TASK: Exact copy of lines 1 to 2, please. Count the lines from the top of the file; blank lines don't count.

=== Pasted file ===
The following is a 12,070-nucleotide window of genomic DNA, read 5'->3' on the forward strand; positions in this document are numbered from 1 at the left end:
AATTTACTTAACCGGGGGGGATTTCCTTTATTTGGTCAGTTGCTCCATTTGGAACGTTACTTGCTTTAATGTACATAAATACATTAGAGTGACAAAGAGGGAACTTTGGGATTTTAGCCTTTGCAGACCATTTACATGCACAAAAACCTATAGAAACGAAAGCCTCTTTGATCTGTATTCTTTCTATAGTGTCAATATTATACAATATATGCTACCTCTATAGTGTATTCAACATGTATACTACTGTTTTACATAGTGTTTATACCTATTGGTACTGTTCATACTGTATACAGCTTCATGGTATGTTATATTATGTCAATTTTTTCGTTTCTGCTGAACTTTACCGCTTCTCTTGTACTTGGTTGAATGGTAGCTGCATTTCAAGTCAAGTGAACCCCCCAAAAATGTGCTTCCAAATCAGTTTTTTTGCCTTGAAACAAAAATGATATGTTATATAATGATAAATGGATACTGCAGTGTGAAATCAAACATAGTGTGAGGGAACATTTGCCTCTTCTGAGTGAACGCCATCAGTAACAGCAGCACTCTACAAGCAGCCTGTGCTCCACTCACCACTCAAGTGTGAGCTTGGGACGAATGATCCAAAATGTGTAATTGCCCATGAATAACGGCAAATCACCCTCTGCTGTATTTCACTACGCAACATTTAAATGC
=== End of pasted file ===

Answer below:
The following is a 12,070-nucleotide window of genomic DNA, read 5'->3' on the forward strand; positions in this document are numbered from 1 at the left end:
AATTTACTTAACCGGGGGGGATTTCCTTTATTTGGTCAGTTGCTCCATTTGGAACGTTACTTGCTTTAATGTACATAAATACATTAGAGTGACAAAGAGGGAACTTTGGGATTTTAGCCTTTGCAGACCATTTACATGCACAAAAACCTATAGAAACGAAAGCCTCTTTGATCTGTATTCTTTCTATAGTGTCAATATTATACAATATATGCTACCTCTATAGTGTATTCAACATGTATACTACTGTTTTACATAGTGTTTATACCTATTGGTACTGTTCATACTGTATACAGCTTCATGGTATGTTATATTATGTCAATTTTTTCGTTTCTGCTGAACTTTACCGCTTCTCTTGTACTTGGTTGAATGGTAGCTGCATTTCAAGTCAAGTGAACCCCCCAAAAATGTGCTTCCAAATCAGTTTTTTTGCCTTGAAACAAAAATGATATGTTATATAATGATAAATGGATACTGCAGTGTGAAATCAAACATAGTGTGAGGGAACATTTGCCTCTTCTGAGTGAACGCCATCAGTAACAGCAGCACTCTACAAGCAGCCTGTGCTCCACTCACCACTCAAGTGTGAGCTTGGGACGAATGATCCAAAATGTGTAATTGCCCATGAATAACGGCAAATCACCCTCTGCTGTATTTCACTACGCAACATTTAAATGC